The replicator’s in pieces (Miles insists the synthehol still doesn’t taste right, or the coffee), and Keiko orders in because she doesn’t know any of the neighbors well enough to feel comfortable barging into their kitchens. Molly asks questions like Why doesn’t Daddy work anymore? because they actually see him every day now, and for hours at a stretch.
Keiko feels her decision to come back to Earth is validated every time she gets to sleep next to her husband all night long without emergency interruption (no interruptions from Starfleet, at least; their son is less conscientious). During the day, though, she thinks she might kill Miles if he doesn’t take up a hobby that gets him out of the house.
Molly chooses Bajor when she has to pick a planet for a school project, and for a week the house is full of Bajoran folk tunes again. For four weeks after that, Keiko can’t get Soraya Naryshu Ja’lat out of her head.
(She can’t get a lot of things out of her head: Kira, and Julian, and Jake who stayed on Bajor even after his father died).
She borrows subspace time from everyone she knows, and Molly sings to Nerys through the monitor.
“You’re not happy,” she accuses, once too often.
Miles glares at her, full of energy pent-up from trying to be as content as possible. “Maybe you’re the one who’s not happy.”
Her job, though. Her job is good. The Agrobiology Institute is a good position, especially given how long it’s been since her last Federation assignment.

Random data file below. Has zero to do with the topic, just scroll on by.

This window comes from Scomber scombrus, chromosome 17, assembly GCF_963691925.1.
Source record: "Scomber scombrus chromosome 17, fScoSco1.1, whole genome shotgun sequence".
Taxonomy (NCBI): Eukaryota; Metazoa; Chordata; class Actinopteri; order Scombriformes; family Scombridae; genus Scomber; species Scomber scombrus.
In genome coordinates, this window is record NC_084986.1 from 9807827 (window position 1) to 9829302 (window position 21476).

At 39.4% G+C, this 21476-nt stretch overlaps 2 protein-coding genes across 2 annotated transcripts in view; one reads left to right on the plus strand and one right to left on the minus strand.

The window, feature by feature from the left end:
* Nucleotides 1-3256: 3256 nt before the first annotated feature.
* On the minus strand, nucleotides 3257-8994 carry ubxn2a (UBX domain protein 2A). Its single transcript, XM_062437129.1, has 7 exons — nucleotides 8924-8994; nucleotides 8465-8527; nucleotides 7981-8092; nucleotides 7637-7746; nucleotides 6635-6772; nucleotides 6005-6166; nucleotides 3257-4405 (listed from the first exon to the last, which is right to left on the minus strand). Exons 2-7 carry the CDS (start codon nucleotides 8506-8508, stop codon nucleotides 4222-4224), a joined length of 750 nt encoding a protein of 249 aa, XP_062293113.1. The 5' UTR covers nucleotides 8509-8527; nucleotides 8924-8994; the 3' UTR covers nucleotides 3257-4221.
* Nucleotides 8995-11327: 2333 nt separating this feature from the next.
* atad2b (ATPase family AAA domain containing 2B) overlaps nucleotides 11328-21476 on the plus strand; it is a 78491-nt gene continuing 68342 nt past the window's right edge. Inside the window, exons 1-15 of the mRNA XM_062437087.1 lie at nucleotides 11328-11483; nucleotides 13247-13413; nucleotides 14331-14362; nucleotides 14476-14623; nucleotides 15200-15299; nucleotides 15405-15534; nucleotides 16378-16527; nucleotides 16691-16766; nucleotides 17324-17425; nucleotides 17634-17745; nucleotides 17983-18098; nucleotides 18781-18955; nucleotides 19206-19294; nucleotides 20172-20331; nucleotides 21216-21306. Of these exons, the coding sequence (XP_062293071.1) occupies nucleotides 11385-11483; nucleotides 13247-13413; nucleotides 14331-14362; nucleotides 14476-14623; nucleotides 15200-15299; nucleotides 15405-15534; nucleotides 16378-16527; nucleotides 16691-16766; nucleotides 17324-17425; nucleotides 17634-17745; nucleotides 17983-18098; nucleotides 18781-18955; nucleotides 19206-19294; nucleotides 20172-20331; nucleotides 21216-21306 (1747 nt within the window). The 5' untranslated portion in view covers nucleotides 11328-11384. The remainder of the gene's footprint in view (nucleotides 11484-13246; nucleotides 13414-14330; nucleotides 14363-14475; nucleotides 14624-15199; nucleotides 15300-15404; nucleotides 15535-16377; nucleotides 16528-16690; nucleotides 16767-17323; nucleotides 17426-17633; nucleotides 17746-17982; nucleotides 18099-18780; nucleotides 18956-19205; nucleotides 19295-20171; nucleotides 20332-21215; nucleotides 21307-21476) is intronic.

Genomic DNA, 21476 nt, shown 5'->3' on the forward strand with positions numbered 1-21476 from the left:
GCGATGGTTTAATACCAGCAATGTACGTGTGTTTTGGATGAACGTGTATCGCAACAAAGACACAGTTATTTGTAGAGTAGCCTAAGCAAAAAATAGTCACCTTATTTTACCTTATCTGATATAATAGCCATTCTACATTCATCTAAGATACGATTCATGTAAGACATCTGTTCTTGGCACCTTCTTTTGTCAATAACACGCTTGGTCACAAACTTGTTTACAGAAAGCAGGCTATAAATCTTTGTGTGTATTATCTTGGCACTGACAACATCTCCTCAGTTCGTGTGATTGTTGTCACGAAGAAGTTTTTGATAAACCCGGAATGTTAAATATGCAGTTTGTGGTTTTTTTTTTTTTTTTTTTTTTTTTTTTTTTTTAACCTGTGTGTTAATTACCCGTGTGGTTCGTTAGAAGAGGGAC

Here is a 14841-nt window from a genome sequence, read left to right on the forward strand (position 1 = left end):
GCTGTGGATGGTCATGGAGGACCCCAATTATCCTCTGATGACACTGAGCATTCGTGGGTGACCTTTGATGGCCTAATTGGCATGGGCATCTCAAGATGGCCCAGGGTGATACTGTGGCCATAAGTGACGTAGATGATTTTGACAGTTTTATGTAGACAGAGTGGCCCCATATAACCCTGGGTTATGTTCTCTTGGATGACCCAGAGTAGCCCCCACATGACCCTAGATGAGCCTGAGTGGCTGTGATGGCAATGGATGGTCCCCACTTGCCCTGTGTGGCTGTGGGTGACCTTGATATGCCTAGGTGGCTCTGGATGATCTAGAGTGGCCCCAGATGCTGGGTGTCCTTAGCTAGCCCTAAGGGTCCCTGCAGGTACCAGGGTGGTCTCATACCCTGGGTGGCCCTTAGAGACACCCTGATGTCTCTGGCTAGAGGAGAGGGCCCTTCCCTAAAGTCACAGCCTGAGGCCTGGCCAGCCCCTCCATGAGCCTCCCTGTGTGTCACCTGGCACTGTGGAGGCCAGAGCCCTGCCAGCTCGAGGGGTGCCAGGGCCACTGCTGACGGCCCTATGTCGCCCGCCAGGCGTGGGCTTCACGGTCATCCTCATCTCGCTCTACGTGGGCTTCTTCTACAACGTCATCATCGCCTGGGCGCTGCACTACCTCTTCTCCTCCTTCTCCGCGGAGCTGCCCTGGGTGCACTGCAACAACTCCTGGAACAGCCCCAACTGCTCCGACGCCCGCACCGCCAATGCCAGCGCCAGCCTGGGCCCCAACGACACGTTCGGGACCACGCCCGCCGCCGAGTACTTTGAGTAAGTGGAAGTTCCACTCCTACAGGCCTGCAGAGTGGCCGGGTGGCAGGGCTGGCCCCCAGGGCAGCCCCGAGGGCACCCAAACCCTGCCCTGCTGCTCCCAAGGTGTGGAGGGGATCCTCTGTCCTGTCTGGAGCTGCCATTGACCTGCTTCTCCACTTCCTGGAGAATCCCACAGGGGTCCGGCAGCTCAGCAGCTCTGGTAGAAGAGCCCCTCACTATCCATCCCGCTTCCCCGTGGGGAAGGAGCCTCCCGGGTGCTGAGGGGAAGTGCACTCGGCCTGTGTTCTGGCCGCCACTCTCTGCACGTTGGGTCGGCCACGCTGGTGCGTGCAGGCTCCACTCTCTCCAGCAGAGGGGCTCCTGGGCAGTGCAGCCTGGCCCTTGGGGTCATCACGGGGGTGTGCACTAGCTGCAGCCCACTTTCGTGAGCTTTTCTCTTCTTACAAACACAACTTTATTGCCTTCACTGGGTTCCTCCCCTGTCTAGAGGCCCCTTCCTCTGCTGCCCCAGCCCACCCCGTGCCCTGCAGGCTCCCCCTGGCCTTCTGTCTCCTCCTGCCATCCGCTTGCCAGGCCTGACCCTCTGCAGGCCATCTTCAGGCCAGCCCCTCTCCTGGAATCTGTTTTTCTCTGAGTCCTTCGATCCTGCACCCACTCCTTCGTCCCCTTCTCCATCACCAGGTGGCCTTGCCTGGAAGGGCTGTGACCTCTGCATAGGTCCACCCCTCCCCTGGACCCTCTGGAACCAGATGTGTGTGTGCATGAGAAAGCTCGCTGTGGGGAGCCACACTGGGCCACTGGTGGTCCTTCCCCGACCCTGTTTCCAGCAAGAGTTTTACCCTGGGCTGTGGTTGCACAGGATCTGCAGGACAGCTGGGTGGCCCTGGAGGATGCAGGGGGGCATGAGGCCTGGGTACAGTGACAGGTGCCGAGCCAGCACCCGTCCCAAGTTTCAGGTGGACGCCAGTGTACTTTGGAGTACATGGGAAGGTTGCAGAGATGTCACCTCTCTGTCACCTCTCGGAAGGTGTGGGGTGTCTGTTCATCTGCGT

Still, it’s an arboretum. The older Kirayoshi gets, the more she itches for field work, the thrill of finding something new in an unexpected place. She lives to be the first human to see new alien plant life, to help local botanists better understand their own world.
(Her professional life, the last seven years, wasn’t so bad.)
(It wasn’t the Enterprise, but then, neither is this.)
She gets a communiqué from Sabar asking if she’s planning to return to Bajor anytime soon. They’re looking for a project lead for a research expedition to the Davuur island groups in Bajor’s equatorial ocean, which were spared most of the ecological damage of the occupation by their remote location. Each island in the chain has a unique ecosystem with plants found nowhere else on Bajor.
She replies with congratulations, and hopes they’ll have room for a few seeds at the Agrobiology Institute.
Bajor is in the news as it comes up for Federation membership (again). Miles gets a letter from Ezri Dax, updating him on the station happenings that don’t hit the media channels: Jake has started writing again, Quark’s Cardassian Relief Fund auction may or may not have been entirely comprised of stolen artifacts, Kasidy appreciates the hand-me-down clothes and toys the O’Briens left for her. Julian misses him.